Depending on your clinical patient management system the ultrasound machine can be populated with patients from that system (AKA- Worklist! This is a question for your friendly Ultrasound Salesperson!!) In addition, a unique accession number will be specific to the actual study number (unique study, individual, date and time) done at the hospital.
After the patient data is entered, choose the specific probe and settings preset for imaging the patient. Most patients will be scanned with the microconvex and if you happen to have a linear transducer use it for cats, small dogs or superficial lesions/structures such as GI.
What is a preset you ask? A preset is a specific combination of knob settings that have been adjusted and set by you when you get the image quality you are happy with. Again, your friendly Ultrasound salesperson or tech support can help you with this for your particular machine! There are factory presets but these are usually changed to the personal preference of the sonographer.
After the preset is chosen, you are ready to scan the patient. Use liberal amounts of ultrasound gel to ensure adequate contact between the transducer and the skin and it is good to have some Isopropyl alcohol around as well just in case you can’t put gel on your patient and it seems to help the gel do its job. A specific sequence of organ and area evaluation should take place (we talked about that in Blog #1).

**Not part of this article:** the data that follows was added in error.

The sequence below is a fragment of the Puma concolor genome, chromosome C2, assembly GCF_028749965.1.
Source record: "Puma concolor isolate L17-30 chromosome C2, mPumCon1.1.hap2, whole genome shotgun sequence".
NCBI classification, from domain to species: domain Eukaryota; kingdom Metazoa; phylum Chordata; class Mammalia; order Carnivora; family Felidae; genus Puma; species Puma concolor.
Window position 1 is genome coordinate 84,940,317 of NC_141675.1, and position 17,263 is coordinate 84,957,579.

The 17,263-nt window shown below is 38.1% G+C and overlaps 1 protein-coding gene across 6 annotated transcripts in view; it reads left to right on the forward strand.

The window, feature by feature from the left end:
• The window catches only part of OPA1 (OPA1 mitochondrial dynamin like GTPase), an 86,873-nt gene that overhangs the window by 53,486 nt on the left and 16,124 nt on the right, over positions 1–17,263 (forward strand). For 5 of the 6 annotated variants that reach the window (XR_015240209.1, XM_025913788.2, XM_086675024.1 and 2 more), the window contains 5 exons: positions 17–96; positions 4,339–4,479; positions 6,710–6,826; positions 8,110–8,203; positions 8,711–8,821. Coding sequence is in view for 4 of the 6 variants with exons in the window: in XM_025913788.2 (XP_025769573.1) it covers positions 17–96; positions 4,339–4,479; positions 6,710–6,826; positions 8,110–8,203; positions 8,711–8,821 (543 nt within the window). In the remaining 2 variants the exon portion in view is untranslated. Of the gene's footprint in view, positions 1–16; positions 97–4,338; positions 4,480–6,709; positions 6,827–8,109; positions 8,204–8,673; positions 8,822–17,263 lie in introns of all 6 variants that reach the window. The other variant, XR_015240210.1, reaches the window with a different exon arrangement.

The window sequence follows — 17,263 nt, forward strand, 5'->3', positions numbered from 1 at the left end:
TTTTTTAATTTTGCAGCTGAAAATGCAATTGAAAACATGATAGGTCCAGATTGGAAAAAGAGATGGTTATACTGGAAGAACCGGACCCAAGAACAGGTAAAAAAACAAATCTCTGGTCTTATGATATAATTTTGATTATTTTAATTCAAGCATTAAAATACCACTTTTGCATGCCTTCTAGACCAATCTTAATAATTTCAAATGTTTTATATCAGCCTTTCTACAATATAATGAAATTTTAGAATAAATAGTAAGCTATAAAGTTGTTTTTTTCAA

Whew! That was a long tale not as long as War and Peace, mind you, but long enough!! Image optimization is important and takes some getting used to because there are so many different things to think about with all the knobs. Presets do help because it is a way to set all these knobs but, it pays to know how to manipulate them yourself because not every patient is created equal!!
Best thing? When you start a scan use the liver as your subject and play with all the knobs/buttons. Turn them to their extremes and see what they do. If you mess up your settings, you can always reset them.
Next blog we will discuss those other knobs/buttons that you may/may not use! As always, PRACTICE! PRACTICE! PRACTICE!